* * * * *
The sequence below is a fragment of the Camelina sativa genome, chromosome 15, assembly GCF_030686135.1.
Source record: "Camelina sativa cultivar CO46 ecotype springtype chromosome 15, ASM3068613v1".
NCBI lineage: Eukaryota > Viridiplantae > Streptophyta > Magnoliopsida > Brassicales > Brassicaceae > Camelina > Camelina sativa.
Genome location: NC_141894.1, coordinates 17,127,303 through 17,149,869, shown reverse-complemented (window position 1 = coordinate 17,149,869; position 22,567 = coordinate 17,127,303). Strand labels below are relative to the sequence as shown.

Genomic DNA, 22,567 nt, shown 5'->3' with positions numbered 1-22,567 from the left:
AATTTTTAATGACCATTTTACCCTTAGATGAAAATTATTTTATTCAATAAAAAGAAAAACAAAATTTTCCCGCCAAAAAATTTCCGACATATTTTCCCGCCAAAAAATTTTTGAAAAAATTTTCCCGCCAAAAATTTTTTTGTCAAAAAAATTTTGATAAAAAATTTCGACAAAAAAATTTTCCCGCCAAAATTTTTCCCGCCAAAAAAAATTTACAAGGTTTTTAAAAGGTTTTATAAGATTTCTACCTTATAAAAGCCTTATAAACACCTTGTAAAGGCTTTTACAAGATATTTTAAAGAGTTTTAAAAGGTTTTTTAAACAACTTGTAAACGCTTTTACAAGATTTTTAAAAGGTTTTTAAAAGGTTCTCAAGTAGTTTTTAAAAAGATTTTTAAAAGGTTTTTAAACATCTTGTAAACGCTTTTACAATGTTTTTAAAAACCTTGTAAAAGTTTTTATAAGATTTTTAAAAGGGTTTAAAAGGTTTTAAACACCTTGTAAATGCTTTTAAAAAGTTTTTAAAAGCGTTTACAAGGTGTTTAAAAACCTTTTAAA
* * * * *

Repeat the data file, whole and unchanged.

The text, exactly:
The sequence below is a fragment of the Camelina sativa genome, chromosome 15, assembly GCF_030686135.1.
Source record: "Camelina sativa cultivar CO46 ecotype springtype chromosome 15, ASM3068613v1".
NCBI lineage: Eukaryota > Viridiplantae > Streptophyta > Magnoliopsida > Brassicales > Brassicaceae > Camelina > Camelina sativa.
Genome location: NC_141894.1, coordinates 17,127,303 through 17,149,869, shown reverse-complemented (window position 1 = coordinate 17,149,869; position 22,567 = coordinate 17,127,303). Strand labels below are relative to the sequence as shown.

Genomic DNA, 22,567 nt, shown 5'->3' with positions numbered 1-22,567 from the left:
AATTTTTAATGACCATTTTACCCTTAGATGAAAATTATTTTATTCAATAAAAAGAAAAACAAAATTTTCCCGCCAAAAAATTTCCGACATATTTTCCCGCCAAAAAATTTTTGAAAAAATTTTCCCGCCAAAAATTTTTTTGTCAAAAAAATTTTGATAAAAAATTTCGACAAAAAAATTTTCCCGCCAAAATTTTTCCCGCCAAAAAAAATTTACAAGGTTTTTAAAAGGTTTTATAAGATTTCTACCTTATAAAAGCCTTATAAACACCTTGTAAAGGCTTTTACAAGATATTTTAAAGAGTTTTAAAAGGTTTTTTAAACAACTTGTAAACGCTTTTACAAGATTTTTAAAAGGTTTTTAAAAGGTTCTCAAGTAGTTTTTAAAAAGATTTTTAAAAGGTTTTTAAACATCTTGTAAACGCTTTTACAATGTTTTTAAAAACCTTGTAAAAGTTTTTATAAGATTTTTAAAAGGGTTTAAAAGGTTTTAAACACCTTGTAAATGCTTTTAAAAAGTTTTTAAAAGCGTTTACAAGGTGTTTAAAAACCTTTTAAA